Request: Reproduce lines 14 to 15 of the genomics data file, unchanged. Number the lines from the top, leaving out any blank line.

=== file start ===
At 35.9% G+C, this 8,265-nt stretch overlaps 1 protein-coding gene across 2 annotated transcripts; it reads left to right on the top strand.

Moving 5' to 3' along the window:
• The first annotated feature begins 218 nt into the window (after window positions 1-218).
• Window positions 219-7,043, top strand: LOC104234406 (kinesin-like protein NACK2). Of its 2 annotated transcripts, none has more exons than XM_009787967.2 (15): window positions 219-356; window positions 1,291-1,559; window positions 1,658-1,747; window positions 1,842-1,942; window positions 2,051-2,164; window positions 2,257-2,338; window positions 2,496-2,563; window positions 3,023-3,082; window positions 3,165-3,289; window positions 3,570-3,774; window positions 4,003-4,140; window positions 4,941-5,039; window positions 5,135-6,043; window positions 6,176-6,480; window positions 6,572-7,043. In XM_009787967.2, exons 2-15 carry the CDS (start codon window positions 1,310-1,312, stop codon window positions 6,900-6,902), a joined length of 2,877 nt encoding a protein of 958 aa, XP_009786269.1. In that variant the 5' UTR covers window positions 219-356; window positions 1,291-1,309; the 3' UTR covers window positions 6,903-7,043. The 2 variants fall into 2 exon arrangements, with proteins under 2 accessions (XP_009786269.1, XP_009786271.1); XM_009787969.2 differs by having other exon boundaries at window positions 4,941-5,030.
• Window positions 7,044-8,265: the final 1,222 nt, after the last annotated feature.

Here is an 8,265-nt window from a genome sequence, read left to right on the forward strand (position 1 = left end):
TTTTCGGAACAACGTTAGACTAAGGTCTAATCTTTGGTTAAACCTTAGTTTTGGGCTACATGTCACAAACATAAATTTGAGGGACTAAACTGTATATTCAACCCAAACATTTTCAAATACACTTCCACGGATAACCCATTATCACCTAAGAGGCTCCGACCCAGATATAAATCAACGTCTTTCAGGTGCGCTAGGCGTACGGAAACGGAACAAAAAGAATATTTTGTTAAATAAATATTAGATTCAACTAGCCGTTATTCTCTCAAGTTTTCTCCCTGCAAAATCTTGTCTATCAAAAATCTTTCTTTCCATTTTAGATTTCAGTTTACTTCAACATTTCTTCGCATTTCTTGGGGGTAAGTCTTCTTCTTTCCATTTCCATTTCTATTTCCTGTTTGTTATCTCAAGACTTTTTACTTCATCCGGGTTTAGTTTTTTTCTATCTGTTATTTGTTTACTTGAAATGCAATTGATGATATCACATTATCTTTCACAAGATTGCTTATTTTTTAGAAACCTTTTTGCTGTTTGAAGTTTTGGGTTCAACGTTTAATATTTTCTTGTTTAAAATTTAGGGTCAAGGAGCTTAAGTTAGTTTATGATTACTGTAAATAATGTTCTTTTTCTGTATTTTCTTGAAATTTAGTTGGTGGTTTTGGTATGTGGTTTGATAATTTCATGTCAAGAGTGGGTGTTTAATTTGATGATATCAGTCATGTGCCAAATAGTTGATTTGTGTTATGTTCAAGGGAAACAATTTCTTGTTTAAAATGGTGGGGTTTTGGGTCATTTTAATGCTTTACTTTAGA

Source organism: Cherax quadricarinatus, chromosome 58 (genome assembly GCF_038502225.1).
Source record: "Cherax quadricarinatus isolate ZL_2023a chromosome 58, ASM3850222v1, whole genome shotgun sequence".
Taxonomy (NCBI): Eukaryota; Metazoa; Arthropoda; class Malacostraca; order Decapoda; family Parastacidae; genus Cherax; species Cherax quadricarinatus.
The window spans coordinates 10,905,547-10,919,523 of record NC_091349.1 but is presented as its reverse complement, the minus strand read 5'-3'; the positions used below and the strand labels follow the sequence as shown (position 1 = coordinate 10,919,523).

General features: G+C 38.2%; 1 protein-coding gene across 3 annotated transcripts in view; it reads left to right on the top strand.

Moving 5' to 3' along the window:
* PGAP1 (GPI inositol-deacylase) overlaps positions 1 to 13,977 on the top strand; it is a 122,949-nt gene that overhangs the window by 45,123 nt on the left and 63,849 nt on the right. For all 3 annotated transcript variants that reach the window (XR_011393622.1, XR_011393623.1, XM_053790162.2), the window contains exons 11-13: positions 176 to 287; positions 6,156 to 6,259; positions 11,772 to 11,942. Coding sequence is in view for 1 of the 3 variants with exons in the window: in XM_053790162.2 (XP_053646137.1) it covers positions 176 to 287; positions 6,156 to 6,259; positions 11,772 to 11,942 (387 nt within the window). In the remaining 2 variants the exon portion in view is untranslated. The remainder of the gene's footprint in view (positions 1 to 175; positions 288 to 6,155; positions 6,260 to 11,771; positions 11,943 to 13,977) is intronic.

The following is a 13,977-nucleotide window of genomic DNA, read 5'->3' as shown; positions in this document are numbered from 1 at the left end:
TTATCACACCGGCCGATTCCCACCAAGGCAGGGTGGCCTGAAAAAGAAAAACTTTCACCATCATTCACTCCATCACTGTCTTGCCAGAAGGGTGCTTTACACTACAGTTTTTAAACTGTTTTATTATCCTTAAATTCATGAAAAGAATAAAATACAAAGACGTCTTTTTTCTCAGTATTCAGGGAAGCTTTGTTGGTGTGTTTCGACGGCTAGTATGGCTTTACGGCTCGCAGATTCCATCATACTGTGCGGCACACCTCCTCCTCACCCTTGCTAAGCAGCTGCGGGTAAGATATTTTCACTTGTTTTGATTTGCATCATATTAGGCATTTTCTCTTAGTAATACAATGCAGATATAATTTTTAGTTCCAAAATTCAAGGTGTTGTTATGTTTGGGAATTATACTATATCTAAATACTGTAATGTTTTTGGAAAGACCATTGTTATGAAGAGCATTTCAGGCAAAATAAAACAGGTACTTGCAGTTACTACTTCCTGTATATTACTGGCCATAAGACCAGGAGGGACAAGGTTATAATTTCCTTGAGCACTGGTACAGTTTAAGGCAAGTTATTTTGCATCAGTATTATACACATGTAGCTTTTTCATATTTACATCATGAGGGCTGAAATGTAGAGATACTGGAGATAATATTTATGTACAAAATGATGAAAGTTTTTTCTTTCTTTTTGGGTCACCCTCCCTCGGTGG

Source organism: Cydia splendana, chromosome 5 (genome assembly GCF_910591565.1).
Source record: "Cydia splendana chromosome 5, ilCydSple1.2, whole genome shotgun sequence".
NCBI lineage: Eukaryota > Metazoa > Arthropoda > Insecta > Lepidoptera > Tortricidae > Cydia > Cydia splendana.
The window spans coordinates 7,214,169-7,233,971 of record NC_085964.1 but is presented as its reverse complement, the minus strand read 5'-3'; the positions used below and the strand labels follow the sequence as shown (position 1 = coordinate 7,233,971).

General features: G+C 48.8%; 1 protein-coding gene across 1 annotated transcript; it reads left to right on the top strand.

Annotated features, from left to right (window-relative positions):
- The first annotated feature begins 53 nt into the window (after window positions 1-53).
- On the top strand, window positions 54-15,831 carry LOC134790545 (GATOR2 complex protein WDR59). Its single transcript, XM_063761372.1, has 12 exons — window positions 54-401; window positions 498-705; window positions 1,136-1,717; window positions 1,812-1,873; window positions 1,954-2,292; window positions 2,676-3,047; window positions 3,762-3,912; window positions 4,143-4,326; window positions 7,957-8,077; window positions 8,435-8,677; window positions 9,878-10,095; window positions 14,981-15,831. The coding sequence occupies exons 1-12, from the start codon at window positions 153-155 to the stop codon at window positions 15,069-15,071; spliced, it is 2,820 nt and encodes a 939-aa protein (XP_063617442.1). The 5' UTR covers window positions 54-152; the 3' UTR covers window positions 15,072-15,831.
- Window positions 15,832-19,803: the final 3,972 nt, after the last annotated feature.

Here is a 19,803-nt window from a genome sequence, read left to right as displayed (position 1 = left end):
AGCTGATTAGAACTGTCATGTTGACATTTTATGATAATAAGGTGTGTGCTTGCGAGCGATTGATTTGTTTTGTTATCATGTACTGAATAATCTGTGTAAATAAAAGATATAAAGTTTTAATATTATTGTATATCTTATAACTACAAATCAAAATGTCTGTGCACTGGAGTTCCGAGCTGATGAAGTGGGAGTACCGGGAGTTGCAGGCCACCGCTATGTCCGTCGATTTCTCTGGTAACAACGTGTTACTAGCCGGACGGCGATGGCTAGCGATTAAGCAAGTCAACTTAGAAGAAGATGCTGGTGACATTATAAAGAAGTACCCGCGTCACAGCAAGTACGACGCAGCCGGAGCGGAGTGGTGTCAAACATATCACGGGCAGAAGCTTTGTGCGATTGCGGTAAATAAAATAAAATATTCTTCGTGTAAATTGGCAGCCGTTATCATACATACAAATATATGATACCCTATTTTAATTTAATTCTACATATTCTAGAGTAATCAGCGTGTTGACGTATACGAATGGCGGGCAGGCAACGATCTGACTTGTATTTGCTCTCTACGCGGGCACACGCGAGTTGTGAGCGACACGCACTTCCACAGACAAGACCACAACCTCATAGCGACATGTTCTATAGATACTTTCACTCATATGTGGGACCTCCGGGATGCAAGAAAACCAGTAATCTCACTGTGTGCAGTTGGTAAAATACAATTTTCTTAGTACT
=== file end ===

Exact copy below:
* PGAP1 (GPI inositol-deacylase) overlaps positions 1 to 13,977 on the top strand; it is a 122,949-nt gene that overhangs the window by 45,123 nt on the left and 63,849 nt on the right. For all 3 annotated transcript variants that reach the window (XR_011393622.1, XR_011393623.1, XM_053790162.2), the window contains exons 11-13: positions 176 to 287; positions 6,156 to 6,259; positions 11,772 to 11,942. Coding sequence is in view for 1 of the 3 variants with exons in the window: in XM_053790162.2 (XP_053646137.1) it covers positions 176 to 287; positions 6,156 to 6,259; positions 11,772 to 11,942 (387 nt within the window). In the remaining 2 variants the exon portion in view is untranslated. The remainder of the gene's footprint in view (positions 1 to 175; positions 288 to 6,155; positions 6,260 to 11,771; positions 11,943 to 13,977) is intronic.

The following is a 13,977-nucleotide window of genomic DNA, read 5'->3' as shown; positions in this document are numbered from 1 at the left end: